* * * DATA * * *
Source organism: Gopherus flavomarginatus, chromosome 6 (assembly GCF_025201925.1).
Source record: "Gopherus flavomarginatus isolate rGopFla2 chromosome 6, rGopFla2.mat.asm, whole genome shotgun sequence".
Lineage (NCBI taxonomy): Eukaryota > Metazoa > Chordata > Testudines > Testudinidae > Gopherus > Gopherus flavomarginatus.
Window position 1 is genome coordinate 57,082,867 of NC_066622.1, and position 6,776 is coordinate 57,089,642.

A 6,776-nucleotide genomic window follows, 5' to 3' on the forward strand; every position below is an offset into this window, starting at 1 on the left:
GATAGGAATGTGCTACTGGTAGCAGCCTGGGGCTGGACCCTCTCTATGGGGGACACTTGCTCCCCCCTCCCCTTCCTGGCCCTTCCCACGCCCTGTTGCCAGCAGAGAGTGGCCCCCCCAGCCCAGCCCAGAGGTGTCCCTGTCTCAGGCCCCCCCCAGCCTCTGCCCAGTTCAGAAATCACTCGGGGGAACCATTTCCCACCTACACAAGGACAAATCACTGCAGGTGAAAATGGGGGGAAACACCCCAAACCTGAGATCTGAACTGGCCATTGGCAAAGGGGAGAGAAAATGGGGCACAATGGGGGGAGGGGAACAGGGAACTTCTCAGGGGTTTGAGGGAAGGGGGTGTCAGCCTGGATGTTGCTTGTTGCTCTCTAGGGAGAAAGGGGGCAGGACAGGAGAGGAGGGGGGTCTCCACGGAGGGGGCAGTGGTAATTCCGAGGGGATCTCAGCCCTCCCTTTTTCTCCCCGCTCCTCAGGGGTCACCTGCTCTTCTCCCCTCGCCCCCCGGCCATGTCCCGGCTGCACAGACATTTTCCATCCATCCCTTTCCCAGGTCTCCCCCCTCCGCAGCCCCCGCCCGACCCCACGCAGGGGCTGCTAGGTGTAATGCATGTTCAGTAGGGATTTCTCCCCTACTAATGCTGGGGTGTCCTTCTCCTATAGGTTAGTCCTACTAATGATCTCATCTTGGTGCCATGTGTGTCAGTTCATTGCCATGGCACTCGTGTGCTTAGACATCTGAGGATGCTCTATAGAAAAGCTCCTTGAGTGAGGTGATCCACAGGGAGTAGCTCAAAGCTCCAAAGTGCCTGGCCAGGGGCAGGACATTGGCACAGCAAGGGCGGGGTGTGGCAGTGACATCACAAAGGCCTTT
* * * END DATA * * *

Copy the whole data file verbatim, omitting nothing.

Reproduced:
Source organism: Gopherus flavomarginatus, chromosome 6 (assembly GCF_025201925.1).
Source record: "Gopherus flavomarginatus isolate rGopFla2 chromosome 6, rGopFla2.mat.asm, whole genome shotgun sequence".
Lineage (NCBI taxonomy): Eukaryota > Metazoa > Chordata > Testudines > Testudinidae > Gopherus > Gopherus flavomarginatus.
Window position 1 is genome coordinate 57,082,867 of NC_066622.1, and position 6,776 is coordinate 57,089,642.

A 6,776-nucleotide genomic window follows, 5' to 3' on the forward strand; every position below is an offset into this window, starting at 1 on the left:
GATAGGAATGTGCTACTGGTAGCAGCCTGGGGCTGGACCCTCTCTATGGGGGACACTTGCTCCCCCCTCCCCTTCCTGGCCCTTCCCACGCCCTGTTGCCAGCAGAGAGTGGCCCCCCCAGCCCAGCCCAGAGGTGTCCCTGTCTCAGGCCCCCCCCAGCCTCTGCCCAGTTCAGAAATCACTCGGGGGAACCATTTCCCACCTACACAAGGACAAATCACTGCAGGTGAAAATGGGGGGAAACACCCCAAACCTGAGATCTGAACTGGCCATTGGCAAAGGGGAGAGAAAATGGGGCACAATGGGGGGAGGGGAACAGGGAACTTCTCAGGGGTTTGAGGGAAGGGGGTGTCAGCCTGGATGTTGCTTGTTGCTCTCTAGGGAGAAAGGGGGCAGGACAGGAGAGGAGGGGGGTCTCCACGGAGGGGGCAGTGGTAATTCCGAGGGGATCTCAGCCCTCCCTTTTTCTCCCCGCTCCTCAGGGGTCACCTGCTCTTCTCCCCTCGCCCCCCGGCCATGTCCCGGCTGCACAGACATTTTCCATCCATCCCTTTCCCAGGTCTCCCCCCTCCGCAGCCCCCGCCCGACCCCACGCAGGGGCTGCTAGGTGTAATGCATGTTCAGTAGGGATTTCTCCCCTACTAATGCTGGGGTGTCCTTCTCCTATAGGTTAGTCCTACTAATGATCTCATCTTGGTGCCATGTGTGTCAGTTCATTGCCATGGCACTCGTGTGCTTAGACATCTGAGGATGCTCTATAGAAAAGCTCCTTGAGTGAGGTGATCCACAGGGAGTAGCTCAAAGCTCCAAAGTGCCTGGCCAGGGGCAGGACATTGGCACAGCAAGGGCGGGGTGTGGCAGTGACATCACAAAGGCCTTT